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    I think the controllers are being over cautious on some of their weather reporting, not that anything wrong with that but it is a balance. I was flying as copilot in a Hawker and they called out precip, barely green on the radar and the captain, being the ***** he was, was turning around imaginary stuff, it didn't even paint. I didn't care for him if you can tell from my tone.
     
  17. Velocity173

    Velocity173 Final Approach

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    FYI for phraseology prior to Spring of 2006. Intensity replaced level.

    EXAMPLE−

    1. “Level five weather echo between eleven o’clock and one o’clock, one zero miles. Moving east at two zero knots, tops flight level three niner zero.”

    2. “Level four weather echo between ten o’clock and two o’clock, one five miles. Weather area is two five miles in diameter.”

    3. “Level four and five weather echoes between ten o’clock and two o’clock, one five miles. Weather area is two five miles in diameter.”

    4. “Level two through four weather echoes between ten o’clock and two o’clock, one five miles. Weather area is two five miles in diameter.”
     
  18. wsuffa

    wsuffa Touchdown! Greaser!

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    Down between Austin and San Antonio they'd even warn you about the swarms of bats.
     
  19. danhagan

    danhagan Cleared for Takeoff

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    Years ago on a July 4th trip in the morning from El Paso to California, FSS indicated VFR entire trip with slight chance of a light shower near PHX. That forecast turned into departing in light rain and haze all the way to AZ. Had the same controller the entire time and almost nobody else on his scope (low level flyer I guess). He then informs me heavy to extreme extending from just south of PHX to Blythe along the I-10 corridor (non-restricted route) and "do you have the cells at your 9:00, 3:00 and 6:00? Say intentions?" Didn't see it was building behind me. My response, landing Marana now. Waited on the ground a little over an hour and launched again. "My" controller just came back on from break, and indicated things didn't look much better around PHX and could I accept direct Yuma, through all the restricted airspace ... I took it and about 3 seconds later several others requested to drop off their IFR flight plan and take the same routing. From the air, the stuff to the north was UGLY from over 100 miles away. There were 6 of us in trail on the route with occasional light precip ... much better. Great ATC work!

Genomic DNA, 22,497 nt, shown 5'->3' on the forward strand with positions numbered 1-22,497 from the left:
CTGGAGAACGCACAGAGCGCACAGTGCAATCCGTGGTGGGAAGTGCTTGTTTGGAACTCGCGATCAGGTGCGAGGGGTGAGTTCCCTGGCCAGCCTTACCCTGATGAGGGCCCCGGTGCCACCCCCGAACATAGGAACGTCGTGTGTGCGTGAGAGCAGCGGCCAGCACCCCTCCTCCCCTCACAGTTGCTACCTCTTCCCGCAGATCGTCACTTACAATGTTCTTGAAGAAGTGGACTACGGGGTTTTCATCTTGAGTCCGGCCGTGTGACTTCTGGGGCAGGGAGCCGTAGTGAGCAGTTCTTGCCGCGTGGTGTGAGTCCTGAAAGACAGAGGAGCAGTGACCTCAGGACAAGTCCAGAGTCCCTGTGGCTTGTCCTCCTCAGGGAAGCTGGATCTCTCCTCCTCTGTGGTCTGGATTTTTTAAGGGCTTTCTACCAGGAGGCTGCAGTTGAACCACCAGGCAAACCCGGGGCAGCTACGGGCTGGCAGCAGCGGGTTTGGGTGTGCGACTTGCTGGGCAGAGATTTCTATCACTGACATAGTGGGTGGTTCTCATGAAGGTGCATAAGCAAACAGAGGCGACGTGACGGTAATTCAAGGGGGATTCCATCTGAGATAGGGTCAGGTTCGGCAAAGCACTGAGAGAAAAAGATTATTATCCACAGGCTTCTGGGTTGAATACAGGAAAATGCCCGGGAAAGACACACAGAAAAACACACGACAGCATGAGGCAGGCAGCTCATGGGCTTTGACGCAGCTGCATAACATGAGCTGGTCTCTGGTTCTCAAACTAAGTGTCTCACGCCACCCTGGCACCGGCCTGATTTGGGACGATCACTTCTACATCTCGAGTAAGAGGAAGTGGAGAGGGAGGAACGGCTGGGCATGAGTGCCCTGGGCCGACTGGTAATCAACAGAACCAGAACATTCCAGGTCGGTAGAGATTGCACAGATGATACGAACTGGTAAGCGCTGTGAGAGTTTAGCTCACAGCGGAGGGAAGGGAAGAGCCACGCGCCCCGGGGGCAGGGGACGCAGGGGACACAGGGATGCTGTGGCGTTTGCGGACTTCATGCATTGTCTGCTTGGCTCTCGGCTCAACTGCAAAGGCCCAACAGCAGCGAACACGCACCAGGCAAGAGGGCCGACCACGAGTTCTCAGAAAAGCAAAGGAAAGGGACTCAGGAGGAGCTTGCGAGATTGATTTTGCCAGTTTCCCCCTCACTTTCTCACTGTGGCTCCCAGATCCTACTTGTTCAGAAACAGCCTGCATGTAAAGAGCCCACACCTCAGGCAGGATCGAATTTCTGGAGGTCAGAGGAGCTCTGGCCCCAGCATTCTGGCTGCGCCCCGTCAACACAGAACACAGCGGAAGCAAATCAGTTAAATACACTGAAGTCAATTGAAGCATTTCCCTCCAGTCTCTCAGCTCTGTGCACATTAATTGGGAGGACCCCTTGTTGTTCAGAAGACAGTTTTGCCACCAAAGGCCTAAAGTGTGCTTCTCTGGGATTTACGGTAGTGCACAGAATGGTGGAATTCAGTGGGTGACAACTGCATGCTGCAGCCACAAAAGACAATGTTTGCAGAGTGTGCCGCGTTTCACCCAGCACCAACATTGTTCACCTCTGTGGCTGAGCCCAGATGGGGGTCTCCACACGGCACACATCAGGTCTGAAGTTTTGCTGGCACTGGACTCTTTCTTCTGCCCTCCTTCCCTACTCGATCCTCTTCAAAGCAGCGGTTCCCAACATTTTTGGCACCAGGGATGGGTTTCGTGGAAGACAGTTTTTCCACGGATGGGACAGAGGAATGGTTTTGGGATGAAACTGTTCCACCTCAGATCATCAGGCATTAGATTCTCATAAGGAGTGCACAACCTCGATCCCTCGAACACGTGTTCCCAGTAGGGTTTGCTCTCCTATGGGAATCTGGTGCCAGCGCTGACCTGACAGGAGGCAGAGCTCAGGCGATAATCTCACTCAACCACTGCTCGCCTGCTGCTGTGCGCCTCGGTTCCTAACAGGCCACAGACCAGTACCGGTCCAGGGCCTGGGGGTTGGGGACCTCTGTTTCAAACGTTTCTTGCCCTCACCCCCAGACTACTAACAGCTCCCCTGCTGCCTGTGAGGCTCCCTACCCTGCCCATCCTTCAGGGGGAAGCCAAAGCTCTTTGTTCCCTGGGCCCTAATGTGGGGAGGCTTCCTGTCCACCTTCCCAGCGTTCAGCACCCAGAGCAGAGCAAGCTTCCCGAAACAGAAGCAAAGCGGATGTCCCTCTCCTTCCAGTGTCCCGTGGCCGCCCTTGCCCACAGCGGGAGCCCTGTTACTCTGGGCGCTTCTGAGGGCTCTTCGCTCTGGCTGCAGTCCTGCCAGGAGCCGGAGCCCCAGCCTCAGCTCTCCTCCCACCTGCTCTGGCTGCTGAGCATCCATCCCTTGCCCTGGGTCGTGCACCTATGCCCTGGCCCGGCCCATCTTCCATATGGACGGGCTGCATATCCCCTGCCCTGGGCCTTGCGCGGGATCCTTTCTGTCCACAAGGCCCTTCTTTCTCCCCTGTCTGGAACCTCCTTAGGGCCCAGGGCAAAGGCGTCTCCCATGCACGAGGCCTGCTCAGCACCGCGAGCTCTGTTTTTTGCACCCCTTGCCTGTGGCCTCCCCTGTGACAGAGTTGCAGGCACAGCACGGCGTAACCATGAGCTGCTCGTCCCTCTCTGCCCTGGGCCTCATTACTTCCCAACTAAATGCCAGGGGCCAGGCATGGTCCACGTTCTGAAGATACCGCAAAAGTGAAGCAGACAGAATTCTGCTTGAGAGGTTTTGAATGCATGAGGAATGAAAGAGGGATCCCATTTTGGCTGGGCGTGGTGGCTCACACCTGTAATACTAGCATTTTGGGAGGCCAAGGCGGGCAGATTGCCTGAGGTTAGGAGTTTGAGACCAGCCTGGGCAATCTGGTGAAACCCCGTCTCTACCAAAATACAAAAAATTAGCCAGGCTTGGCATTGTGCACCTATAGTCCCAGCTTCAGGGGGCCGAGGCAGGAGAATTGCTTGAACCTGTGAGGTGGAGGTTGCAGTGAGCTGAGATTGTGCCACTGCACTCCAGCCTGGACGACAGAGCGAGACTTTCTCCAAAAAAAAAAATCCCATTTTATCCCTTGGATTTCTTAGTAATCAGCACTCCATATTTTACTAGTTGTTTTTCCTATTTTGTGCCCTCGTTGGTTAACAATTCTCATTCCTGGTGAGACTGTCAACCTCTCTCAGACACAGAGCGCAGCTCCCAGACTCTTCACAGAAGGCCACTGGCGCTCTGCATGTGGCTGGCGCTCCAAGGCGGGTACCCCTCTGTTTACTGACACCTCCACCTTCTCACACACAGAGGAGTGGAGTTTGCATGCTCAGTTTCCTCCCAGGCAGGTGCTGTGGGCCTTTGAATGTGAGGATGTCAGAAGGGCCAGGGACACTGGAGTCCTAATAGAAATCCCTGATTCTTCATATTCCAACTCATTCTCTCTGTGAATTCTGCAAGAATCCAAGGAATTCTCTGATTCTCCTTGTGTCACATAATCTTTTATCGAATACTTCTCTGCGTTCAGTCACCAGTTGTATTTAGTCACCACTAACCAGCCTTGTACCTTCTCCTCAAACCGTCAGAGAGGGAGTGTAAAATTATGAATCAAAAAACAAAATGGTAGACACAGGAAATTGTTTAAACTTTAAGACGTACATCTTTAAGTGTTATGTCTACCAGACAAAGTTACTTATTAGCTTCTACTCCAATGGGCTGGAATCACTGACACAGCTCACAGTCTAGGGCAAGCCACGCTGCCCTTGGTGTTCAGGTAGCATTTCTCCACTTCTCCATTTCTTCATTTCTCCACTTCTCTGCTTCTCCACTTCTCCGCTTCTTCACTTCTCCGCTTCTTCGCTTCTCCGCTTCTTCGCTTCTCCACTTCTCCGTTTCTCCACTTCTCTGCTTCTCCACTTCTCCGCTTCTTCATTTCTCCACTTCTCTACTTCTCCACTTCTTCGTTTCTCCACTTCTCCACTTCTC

20. Pilawt

    Pilawt Final Approach

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    A few months ago I was enroute from Sedona back to Goodyear on Flight Following, and ATC asked if I had the area of precipitation in sight, five miles ahead, for the next fifteen miles of my route.

    I looked real hard, but this was all I saw:

    Screen Shot 2017-08-22 at 6.08.50 PM.png

    When I got home I pulled up my trip in Flightaware, and sure enough, this must have been was the controller was asking me about:

    Screen Shot 2017-08-22 at 6.12.21 PM.png